Friday, 13 June 2014

Where did the English standard fall?

 Posted  Friday, June 13, 2014 |  by- Austin Bukenya
Anyang' Nyong'o. Prof Austin Bukenya says Nyong'o's
Anyang' Nyong'o. Prof Austin Bukenya says Nyong'o's "beautiful and rich speaking voice" has always played a significant role in the politician's distinguished career. PHOTO/FILE
There may be problems with the quality of our English but there is nothing to support the blanket
I recently stumbled upon an old-fashioned audio-cassette in one of my drawers. Tentatively running it through my antiquated radio cassette player, I discovered, to my amazement, that it was a literature teaching programme that Peter Anyang' Nyong’o and I had recorded, with Margaret Ojuando, for the Education Media Services of the Kenya Institute of Education (as it was called then), some time in 1979.
The content of the programme was striking — something to do with British colonists in India and Burma. But what startled me most and raced me back through the years to the early 1970s, when I had first met him at Makerere, was what we always called Mheshimiwa’s "beautiful and rich speaking voice."
Anyang' Nyong’o was only an undergraduate freshman then, but he was soon to emerge as president of the Makerere Students’ Guild, one of a line of brilliant Kenyans who have through the years headed that formidable institution.
Now, anyone vaguely familiar with Makerere will know that you couldn’t even remotely hope to win the Guild presidency if you didn’t "sound right" and possess outstanding oratorical skills.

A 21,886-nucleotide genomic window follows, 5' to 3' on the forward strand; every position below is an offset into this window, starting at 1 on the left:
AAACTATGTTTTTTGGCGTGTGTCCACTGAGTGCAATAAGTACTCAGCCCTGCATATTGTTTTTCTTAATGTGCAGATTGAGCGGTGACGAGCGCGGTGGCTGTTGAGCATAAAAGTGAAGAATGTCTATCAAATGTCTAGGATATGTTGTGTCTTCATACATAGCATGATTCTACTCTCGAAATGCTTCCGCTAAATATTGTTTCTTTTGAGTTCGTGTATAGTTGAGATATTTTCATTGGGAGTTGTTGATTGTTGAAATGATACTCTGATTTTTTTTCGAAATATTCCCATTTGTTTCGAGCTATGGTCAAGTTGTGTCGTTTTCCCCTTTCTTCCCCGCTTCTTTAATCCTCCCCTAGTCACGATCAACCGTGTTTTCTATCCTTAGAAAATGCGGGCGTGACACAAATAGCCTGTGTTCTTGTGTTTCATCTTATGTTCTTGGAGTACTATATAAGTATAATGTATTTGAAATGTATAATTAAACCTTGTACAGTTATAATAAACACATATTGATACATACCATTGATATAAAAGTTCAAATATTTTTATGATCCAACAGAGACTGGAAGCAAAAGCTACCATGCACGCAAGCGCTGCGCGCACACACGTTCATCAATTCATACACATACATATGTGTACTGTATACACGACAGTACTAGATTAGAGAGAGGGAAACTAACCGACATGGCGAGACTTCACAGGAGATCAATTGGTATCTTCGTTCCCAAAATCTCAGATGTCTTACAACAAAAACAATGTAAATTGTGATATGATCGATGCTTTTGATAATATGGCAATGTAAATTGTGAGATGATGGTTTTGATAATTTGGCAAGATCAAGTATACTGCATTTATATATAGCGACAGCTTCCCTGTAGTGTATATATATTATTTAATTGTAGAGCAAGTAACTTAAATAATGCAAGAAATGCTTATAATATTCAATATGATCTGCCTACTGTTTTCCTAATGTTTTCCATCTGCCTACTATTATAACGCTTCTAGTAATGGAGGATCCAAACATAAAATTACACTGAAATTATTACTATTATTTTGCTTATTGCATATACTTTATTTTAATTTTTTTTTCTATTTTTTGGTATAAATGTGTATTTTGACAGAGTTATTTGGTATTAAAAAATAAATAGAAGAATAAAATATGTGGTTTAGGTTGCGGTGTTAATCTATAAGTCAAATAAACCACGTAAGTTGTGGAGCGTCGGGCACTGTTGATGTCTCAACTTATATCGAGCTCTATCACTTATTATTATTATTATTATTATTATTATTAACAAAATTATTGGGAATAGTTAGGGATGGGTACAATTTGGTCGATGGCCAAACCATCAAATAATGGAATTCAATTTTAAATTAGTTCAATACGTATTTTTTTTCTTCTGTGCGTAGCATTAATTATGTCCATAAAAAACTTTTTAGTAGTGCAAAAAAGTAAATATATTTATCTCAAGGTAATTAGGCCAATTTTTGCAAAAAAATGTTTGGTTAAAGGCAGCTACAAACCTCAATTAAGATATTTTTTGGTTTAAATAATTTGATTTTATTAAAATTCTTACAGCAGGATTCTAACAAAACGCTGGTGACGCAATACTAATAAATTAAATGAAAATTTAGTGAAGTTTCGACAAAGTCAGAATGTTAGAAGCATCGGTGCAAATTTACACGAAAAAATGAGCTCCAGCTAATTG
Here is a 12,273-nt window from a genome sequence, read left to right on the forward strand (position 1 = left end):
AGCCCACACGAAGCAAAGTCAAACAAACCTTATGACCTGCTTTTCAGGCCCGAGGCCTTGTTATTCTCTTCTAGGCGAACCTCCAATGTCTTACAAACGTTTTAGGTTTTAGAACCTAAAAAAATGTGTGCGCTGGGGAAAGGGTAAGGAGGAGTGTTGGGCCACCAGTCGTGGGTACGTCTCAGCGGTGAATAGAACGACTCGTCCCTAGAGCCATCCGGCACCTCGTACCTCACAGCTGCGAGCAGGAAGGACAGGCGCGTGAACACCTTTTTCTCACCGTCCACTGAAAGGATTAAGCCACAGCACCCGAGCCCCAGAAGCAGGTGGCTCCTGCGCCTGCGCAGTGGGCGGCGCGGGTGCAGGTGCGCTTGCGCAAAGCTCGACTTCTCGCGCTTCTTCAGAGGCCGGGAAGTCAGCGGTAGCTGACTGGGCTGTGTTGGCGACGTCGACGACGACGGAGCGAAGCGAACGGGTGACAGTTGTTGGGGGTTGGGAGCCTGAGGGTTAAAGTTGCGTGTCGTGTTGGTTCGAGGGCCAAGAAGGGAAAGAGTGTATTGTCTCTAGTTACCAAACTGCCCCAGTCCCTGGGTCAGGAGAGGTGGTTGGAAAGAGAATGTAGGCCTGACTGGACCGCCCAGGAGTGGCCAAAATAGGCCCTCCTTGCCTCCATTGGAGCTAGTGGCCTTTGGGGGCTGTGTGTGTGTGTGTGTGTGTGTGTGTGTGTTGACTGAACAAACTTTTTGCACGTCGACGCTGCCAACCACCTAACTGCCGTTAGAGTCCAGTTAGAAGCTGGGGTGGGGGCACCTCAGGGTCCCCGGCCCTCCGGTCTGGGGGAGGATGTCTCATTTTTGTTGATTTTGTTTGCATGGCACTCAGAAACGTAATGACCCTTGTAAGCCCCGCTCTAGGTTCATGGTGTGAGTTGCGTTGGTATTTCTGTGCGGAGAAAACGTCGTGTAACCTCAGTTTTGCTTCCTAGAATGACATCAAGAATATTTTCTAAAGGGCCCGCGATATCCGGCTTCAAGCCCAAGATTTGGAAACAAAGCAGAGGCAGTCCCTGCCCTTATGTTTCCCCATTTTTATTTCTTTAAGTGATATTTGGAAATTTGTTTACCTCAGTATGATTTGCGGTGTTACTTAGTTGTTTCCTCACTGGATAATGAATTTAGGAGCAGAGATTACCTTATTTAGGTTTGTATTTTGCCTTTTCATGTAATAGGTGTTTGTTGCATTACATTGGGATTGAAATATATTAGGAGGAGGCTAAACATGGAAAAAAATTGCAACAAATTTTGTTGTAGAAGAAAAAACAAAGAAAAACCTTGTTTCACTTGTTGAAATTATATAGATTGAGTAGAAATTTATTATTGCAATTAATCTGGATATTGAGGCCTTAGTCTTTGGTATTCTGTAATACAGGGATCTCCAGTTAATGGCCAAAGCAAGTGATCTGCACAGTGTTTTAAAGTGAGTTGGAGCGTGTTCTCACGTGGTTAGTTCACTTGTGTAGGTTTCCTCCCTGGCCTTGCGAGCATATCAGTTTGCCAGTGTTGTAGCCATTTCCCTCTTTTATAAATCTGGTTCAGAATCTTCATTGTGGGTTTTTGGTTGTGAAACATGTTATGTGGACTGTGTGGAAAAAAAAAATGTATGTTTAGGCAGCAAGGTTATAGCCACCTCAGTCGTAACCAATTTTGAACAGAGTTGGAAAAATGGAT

So, "that beautiful and rich speaking voice" has always played a significant role in Mheshimiwa’s distinguished career.
But the Kisumu County senator is only one in a long and continuing line of excellent Kenyan English speakers. Maybe I should have said "Kenyan speakers of English."
But Kenyan English is rapidly becoming a brand. If you listen carefully to the voices in most of the call and service centres in East Africa, you will notice that they are distinctly Kenyan, and they are quite proficient and efficient.
Incidentally, have you noticed that most of the eminent international broadcasters from East Africa in recent times, like Kathleen Openda, Jeff Koinange and Sophie Ikenye, are from Kenya? Even those with other nationalities, like Ugandan Allan Kasujja of the BBC, confess to having been raised in Kenya. Do I know about the Kenyan brand? Ask me where I brought up my children!
Anyway, the point is that I have known and admired, and still admire, lots of Kenyans who speak beautiful English. A few examples leap to mind from areas like politics, broadcasting and theatre.
Of the older generation, names that remain memorable include the late Wamalwa Kijana and Norbert Okare, the newscaster, who also starred as the Chief Justice in The Rise and Fall of Idi Amin (alongside the late Joseph Olita, so recently lost, so dearly missed) and the late Anne Wanjugu, that exceptionally talented actress opposite whom I was often honoured to perform.
But my choice for the best standard Kenyan English speaker is the theatre guru, David Mulwa of Kenyatta University. Maybe I should start by admitting that Mwalimu Mulwa is a very close and intimate comrade, with whom I share heaps of ‘escapades’, about which we shall chat another day.